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Women Who Opt Out

Women Who Opt Out: The Debate over Working Mothers and Work-Family Balance

Edited by Bernie D. Jones
Copyright Date: 2012
Published by: NYU Press
Pages: 224
https://www.jstor.org/stable/j.ctt9qg9pg
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  • Book Info
    Women Who Opt Out
    Book Description:

    In a much-publicized and much-maligned 2003New York Timesarticle, The Opt-Out Revolution, the journalist Lisa Belkin made the controversial argument that highly educated women who enter the workplace tend to leave upon marrying and having children.Women Who Opt Outis a collection of original essays by the leading scholars in the field of work and family research, which takes a multi-disciplinary approach in questioning the basic thesis of the opt-out revolution. The contributors illustrate that the desire to balance both work and family demands continues to be a point of unresolved concern for families and employers alike and women's equity within the workforce still falls behind. Ultimately, they persuasively make the case that most women who leave the workplace are being pushed out by a work environment that is hostile to women, hostile to children, and hostile to the demands of family caregiving, and that small changes in outdated workplace policies regarding scheduling, flexibility, telecommuting and mandatory overtime can lead to important benefits for workers and employers alike.Contributors:Kerstin Aumann, Jamie Dolkas, Ellen Galinsky, Lisa Ackerly Hernandez, Susan J. Lambert, Joya Misra, Maureen Perry-Jenkins, Peggie R. Smith, Pamela Stone, and Joan C. Williams.

    eISBN: 978-0-8147-4505-2
    Subjects: Sociology

Table of Contents

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  1. Front Matter
    (pp. i-vi)
  2. Table of Contents
    (pp. vii-viii)
  3. Preface
    (pp. ix-xii)
  4. PART I. “Opting Out”:: Women’s History and Feminist Legal Theory

    • INTRODUCTION: Women, Work, and Motherhood in American History
      (pp. 3-30)
      BERNIE D. JONES

      When Betty Friedan wroteThe Feminine Mystiquein 1963, she pulled a veil off the “merry homemaker” image ascribed to American women of the postwar era (Tyler May, 1988; Coontz, 2011). It was the problem that had “no name,” women who asked whether being a mother and housewife was all there was to life. These were college-educated women who were told that they should not use their education and training in the workplace. The consensus was that well-educated wives were assets to their husbands as long as they remained in the home, because housewifery meant “true feminine fulfillment.” Her book...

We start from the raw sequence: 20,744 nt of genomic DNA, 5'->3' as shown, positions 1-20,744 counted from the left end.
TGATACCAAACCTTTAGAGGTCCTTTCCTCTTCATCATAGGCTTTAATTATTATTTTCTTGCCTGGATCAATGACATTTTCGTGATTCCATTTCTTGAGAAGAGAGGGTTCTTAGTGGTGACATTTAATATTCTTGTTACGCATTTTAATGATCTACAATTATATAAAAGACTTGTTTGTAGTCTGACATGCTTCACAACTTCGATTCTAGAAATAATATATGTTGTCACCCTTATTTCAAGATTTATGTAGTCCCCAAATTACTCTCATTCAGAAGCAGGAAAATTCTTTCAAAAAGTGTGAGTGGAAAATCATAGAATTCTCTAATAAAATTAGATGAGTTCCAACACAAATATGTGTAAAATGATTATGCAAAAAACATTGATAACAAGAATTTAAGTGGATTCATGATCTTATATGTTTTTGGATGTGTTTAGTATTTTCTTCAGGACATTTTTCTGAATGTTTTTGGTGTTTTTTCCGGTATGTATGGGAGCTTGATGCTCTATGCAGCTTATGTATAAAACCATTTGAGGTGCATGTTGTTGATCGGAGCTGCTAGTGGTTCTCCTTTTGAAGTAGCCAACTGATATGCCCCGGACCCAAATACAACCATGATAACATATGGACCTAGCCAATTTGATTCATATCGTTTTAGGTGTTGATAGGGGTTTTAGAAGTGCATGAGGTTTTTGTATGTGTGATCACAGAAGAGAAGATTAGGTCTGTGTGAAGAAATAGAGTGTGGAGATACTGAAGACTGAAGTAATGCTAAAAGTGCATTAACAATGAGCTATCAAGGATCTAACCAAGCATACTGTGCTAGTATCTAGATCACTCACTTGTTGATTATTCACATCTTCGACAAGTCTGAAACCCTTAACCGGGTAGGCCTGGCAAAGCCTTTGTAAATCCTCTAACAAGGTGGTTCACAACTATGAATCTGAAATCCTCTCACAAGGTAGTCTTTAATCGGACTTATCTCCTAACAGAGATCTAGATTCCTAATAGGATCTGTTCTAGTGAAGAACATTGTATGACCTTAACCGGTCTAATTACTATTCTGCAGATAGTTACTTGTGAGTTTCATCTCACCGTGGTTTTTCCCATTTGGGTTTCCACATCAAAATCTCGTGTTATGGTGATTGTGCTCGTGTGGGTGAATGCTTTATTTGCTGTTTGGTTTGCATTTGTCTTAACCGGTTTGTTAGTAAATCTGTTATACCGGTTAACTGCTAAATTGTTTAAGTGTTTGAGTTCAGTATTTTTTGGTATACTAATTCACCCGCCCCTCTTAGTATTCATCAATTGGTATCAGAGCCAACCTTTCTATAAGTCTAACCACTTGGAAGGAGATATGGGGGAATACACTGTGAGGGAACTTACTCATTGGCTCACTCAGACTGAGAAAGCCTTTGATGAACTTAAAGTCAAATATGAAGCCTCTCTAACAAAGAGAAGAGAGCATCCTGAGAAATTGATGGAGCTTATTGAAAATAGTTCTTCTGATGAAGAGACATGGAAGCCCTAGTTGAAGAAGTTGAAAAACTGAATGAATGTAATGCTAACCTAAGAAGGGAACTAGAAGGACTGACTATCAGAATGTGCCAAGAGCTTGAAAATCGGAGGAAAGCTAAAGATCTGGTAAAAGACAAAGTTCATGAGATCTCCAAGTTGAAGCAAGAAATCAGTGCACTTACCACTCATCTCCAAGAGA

5. PART II. Is “Opting Out” for Real?

    • 1 The Rhetoric and Reality of “Opting Out”: Toward a Better Understanding of Professional Women’s Decisions to Head Home
      (pp. 33-56)
      PAMELA STONE and LISA ACKERLY HERNANDEZ

      Since the Industrial Revolution, when economic production moved out of the home, women have struggled to reconcile the roles, responsibilities, and day-to-day activities of productive and reproductive labor. They have used a variety of strategies, the parameters of which have been defined by their class, race, and immigrant status. Recently, attention has focused on a seemingly new work-family strategy, “opting out,” which is identified with the most privileged beneficiaries of the women’s movement, college-educated professional women. In this chapter, we deconstruct “opting out,” first by providing the historical context in which to understand women’s changing labor force participation (LFP) and...

    • 2 The Real “Opt-Out Revolution” and a New Model of Flexible Careers
      (pp. 57-84)
      KERSTIN AUMANN and ELLEN GALINSKY

      In recent years, there has been a great deal of discussion about the “opt out revolution”—the notion that educated, professional women with small children choose to leave the workplace to focus on their families instead of their careers (Belkin, 2003). The basic thesis of the opt-out revolution has been challenged on a number of fronts, including whether it is an accurate reflection of the changes among women with and without children in their labor force participation (e.g., Kreider and Elliott, 2009; Graff, 2007; Boushey, 2005). In this chapter, we argue that the debate has missed a very important point....